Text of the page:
All men are caught in an inescapable network of mutuality, tied in a single garment of destiny. Whatever affects one directly affects all indirectly. I can never be what I ought to be until you are what you ought to be, and you can never be what you ought to be until I am what I ought to be.
Martin Luther King, Jr.
As you may know from my many articles on the subject, the numerology of your birthday, or of a particular year, can correspond to the Tarot, particularly through the Major Arcana (the trumps).
Using this system of simply reducing the year’s digits to a number within the Major Arcana, we can discover much about the traits and patterns that may be anticipated.
Therefore, this year, 2018 (2+0+1+8), corresponds to Major Arcana card 11. Welcome to the Tarot Year of Justice.
First a Bit of Kerfuffle
What about The High Priestess?
Some of my Tarot colleagues prefer to further reduce the number 11 to 2, which corresponds to The High Priestess card.
I agree that the influence of the High Priestess in a Justice Year does exist, since they are in the same numerological “constellation,” as Tarot legend Mary K. Greer terms these associations. (I’ll have more to say about their other affinities shortly).
But it has long been my practice to assign the year card based on whether its digits add up to a number within the Major Arcana (1-Magician, 2-High Priestess, 3-Empress, and so on).
If it does not, reduce the number until it does. Once it does, stop.
For example, the year 1998 reduces first to 27. That is not a number that falls within the 22 of the Majors, so we must reduce it again — 2+7=9. Since there is a corresponding Major for the number 9, we see that 1998 was a Hermit Year.
So by this system, I did not reduce 1999 from 28 to 10 to 1. I considered it 10 – a Wheel of Fortune year, not a Magician year.
As Mary notes, “No one in our era can experience the Magician … as a Year Card. Since Jan. 1, 998, the number has not appeared by itself and it won’t again until we get dates adding up to 10,000, beginning Dec. 31, 9957 C.E.”
But Isn’t XI the Strength Card?
One of the most controversial things that Arthur Waite did when he and Pamela Colman Smith created their new Tarot deck in 1909, was to switch the order of the Eight and the Eleven of the Major Arcana. They did this for a number of esoteric and astrological reasons, and decks based upon the Rider-Waite-Smith system now use this as the standard order.
However, for people who use non-Waite/Smith systems, such as the Marseilles or Thoth decks and their progeny, this year would be the Tarot year of Strength, and 2015 was the Justice year. To read about the attributes of the Strength year, you can visit here.
While I believe it is worthwhile to bear the other order in mind, I prefer the R-W-S sensibility on this, and so I believe that we can anticipate a big year for Justice. (I certainly am hoping so!)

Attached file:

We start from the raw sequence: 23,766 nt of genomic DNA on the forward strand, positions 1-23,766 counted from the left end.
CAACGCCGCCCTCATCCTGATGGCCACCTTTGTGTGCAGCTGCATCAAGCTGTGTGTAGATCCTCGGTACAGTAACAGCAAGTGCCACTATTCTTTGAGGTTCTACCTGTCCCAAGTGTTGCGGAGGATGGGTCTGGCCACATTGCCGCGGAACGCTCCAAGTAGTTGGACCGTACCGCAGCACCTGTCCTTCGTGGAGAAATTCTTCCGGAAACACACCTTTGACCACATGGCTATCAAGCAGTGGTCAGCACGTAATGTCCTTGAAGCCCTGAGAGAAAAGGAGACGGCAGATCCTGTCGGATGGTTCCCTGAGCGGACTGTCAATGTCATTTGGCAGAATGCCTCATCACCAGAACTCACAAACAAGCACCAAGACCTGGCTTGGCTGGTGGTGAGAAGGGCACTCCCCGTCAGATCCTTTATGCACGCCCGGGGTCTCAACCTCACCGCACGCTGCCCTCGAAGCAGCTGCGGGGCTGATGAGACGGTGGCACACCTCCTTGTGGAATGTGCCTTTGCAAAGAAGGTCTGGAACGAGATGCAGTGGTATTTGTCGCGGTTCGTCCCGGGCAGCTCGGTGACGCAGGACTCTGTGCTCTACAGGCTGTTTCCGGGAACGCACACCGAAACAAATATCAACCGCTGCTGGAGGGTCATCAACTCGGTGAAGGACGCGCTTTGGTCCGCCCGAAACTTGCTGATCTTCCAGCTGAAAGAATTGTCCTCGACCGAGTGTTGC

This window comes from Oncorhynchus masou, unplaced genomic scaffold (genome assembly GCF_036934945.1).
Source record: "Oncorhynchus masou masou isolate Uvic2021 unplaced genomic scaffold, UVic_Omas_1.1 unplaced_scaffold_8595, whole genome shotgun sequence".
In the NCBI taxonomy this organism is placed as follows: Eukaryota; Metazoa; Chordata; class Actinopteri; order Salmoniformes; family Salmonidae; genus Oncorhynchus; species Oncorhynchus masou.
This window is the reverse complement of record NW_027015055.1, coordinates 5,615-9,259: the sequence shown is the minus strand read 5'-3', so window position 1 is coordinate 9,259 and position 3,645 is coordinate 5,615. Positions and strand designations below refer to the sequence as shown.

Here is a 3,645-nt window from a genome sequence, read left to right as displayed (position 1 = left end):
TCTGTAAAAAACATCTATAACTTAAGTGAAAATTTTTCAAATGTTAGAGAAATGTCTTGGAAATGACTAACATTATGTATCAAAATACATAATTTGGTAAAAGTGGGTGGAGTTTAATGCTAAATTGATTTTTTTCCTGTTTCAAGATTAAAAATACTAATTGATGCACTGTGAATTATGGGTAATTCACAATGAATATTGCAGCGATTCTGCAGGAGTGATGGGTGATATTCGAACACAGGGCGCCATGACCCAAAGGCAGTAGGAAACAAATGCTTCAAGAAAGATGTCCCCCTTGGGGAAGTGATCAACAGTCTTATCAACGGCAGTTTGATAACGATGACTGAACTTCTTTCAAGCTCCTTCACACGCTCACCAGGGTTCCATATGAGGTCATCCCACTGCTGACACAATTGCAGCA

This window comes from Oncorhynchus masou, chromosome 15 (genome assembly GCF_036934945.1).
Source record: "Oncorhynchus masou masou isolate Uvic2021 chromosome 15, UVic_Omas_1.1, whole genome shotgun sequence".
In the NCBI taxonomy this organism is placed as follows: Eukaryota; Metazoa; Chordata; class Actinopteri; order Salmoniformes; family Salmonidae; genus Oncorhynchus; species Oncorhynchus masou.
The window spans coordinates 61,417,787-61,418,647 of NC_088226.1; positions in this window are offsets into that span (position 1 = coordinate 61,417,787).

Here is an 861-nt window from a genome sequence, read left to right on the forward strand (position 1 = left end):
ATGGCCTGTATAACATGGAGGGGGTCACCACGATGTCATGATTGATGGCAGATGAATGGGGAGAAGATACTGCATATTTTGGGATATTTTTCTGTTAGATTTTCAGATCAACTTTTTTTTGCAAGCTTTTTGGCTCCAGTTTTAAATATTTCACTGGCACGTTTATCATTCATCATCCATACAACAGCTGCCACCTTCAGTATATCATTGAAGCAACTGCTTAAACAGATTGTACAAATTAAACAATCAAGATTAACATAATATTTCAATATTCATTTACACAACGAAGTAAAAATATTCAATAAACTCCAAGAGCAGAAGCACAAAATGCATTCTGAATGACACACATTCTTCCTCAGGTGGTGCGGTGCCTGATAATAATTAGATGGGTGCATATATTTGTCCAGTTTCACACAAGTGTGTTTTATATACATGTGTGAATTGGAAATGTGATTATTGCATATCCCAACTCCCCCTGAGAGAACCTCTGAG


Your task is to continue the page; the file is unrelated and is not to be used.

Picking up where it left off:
On the Heels of the Wheel
The Justice year promises a new beginning.
After the many changes and turns of Fate in last year’s Wheel of Fortune, we are called to adjust to and assimilate what has occurred.
What might this look like?
Well, the last time we had a Justice year, in 2009, we saw the inauguration of Barack Obama amidst the chaos of the economic crisis, which began in 2008 (nearly to the day, when Pluto moved into the sign of Capricorn). Like 2017, 2008 was also a Wheel of Fortune year.
Now, on the heels of a very free-wheeling past year filled with surreal drama, powerful people playing fast and loose with the truth (seemingly with impunity), extreme uncertainty, and dizzying changes, Justice arrives, demanding payment due.
It is time to receive the verdict of past actions, and deal with the consequences.
The wild ride of 2017 slows to a halt. The sense that things have been spinning beyond our control wanes as we get our bearings as to where we have landed.
In a Justice year, we need to take responsibility, evaluate wisely, and determine what to keep in our lives, and what is no longer true or right for us. It is the opportunity to judge how we can restore balance and harmony. It is time to choose how to get some traction and move forward.
And if there is any single theme in a Justice year, it would be about choosing what is fair.. fair to us, and fair to the greater good of all.
The Lady Justitia
Justice is one of the three cardinal virtues represented in the Tarot. The others are Temperance and Fortitude (a word used interchangeably with Strength).
Although the card’s number assignment may occasionally wander, in traditional decks, its title is invariably “Justice” and it always depicts a woman with sword and scales. Usually the sword is in her right hand, occasionally it is in her left. It might be pointed up, or down. Sometimes she has a halo or maybe a crown; she is often seated on a throne.
In some newer decks, especially those that discard the classical interpretations, you’ll see modernized philosophies and naming conventions. But the fundamental concept of this ancient virtue, by and large, remains.